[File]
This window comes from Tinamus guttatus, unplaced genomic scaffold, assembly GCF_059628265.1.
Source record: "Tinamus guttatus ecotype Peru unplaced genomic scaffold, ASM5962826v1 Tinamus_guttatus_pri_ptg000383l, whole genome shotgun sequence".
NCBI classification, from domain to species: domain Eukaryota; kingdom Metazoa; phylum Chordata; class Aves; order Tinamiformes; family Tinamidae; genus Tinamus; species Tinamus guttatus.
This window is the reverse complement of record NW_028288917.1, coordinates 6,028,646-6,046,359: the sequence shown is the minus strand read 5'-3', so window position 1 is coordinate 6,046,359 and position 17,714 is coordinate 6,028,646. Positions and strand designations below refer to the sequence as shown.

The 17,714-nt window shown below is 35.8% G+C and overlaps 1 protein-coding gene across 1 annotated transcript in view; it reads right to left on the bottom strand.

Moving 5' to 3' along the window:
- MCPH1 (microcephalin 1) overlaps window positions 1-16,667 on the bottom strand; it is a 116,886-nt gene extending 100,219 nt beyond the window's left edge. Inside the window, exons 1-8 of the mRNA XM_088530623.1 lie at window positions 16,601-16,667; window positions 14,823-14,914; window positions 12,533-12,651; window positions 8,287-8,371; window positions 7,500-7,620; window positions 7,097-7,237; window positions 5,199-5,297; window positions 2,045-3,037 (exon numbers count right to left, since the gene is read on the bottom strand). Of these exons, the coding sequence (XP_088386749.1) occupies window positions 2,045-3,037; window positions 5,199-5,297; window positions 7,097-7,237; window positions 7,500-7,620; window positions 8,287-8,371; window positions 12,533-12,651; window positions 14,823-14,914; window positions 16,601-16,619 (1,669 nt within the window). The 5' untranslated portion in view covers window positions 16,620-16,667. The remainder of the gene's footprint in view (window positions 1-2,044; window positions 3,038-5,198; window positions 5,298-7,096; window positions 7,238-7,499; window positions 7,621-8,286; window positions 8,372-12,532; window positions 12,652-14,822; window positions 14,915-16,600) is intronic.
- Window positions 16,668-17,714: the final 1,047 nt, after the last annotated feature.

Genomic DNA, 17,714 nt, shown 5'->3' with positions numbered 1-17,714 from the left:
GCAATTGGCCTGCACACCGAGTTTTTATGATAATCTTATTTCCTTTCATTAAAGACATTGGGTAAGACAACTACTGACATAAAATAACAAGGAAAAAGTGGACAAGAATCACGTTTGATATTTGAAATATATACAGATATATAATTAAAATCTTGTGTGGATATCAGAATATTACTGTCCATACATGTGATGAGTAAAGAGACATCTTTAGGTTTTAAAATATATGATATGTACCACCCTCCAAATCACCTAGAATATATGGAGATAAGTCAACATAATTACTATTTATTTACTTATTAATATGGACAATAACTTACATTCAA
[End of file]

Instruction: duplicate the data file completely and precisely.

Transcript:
This window comes from Tinamus guttatus, unplaced genomic scaffold, assembly GCF_059628265.1.
Source record: "Tinamus guttatus ecotype Peru unplaced genomic scaffold, ASM5962826v1 Tinamus_guttatus_pri_ptg000383l, whole genome shotgun sequence".
NCBI classification, from domain to species: domain Eukaryota; kingdom Metazoa; phylum Chordata; class Aves; order Tinamiformes; family Tinamidae; genus Tinamus; species Tinamus guttatus.
This window is the reverse complement of record NW_028288917.1, coordinates 6,028,646-6,046,359: the sequence shown is the minus strand read 5'-3', so window position 1 is coordinate 6,046,359 and position 17,714 is coordinate 6,028,646. Positions and strand designations below refer to the sequence as shown.

The 17,714-nt window shown below is 35.8% G+C and overlaps 1 protein-coding gene across 1 annotated transcript in view; it reads right to left on the bottom strand.

Moving 5' to 3' along the window:
- MCPH1 (microcephalin 1) overlaps window positions 1-16,667 on the bottom strand; it is a 116,886-nt gene extending 100,219 nt beyond the window's left edge. Inside the window, exons 1-8 of the mRNA XM_088530623.1 lie at window positions 16,601-16,667; window positions 14,823-14,914; window positions 12,533-12,651; window positions 8,287-8,371; window positions 7,500-7,620; window positions 7,097-7,237; window positions 5,199-5,297; window positions 2,045-3,037 (exon numbers count right to left, since the gene is read on the bottom strand). Of these exons, the coding sequence (XP_088386749.1) occupies window positions 2,045-3,037; window positions 5,199-5,297; window positions 7,097-7,237; window positions 7,500-7,620; window positions 8,287-8,371; window positions 12,533-12,651; window positions 14,823-14,914; window positions 16,601-16,619 (1,669 nt within the window). The 5' untranslated portion in view covers window positions 16,620-16,667. The remainder of the gene's footprint in view (window positions 1-2,044; window positions 3,038-5,198; window positions 5,298-7,096; window positions 7,238-7,499; window positions 7,621-8,286; window positions 8,372-12,532; window positions 12,652-14,822; window positions 14,915-16,600) is intronic.
- Window positions 16,668-17,714: the final 1,047 nt, after the last annotated feature.

Genomic DNA, 17,714 nt, shown 5'->3' with positions numbered 1-17,714 from the left:
GCAATTGGCCTGCACACCGAGTTTTTATGATAATCTTATTTCCTTTCATTAAAGACATTGGGTAAGACAACTACTGACATAAAATAACAAGGAAAAAGTGGACAAGAATCACGTTTGATATTTGAAATATATACAGATATATAATTAAAATCTTGTGTGGATATCAGAATATTACTGTCCATACATGTGATGAGTAAAGAGACATCTTTAGGTTTTAAAATATATGATATGTACCACCCTCCAAATCACCTAGAATATATGGAGATAAGTCAACATAATTACTATTTATTTACTTATTAATATGGACAATAACTTACATTCAA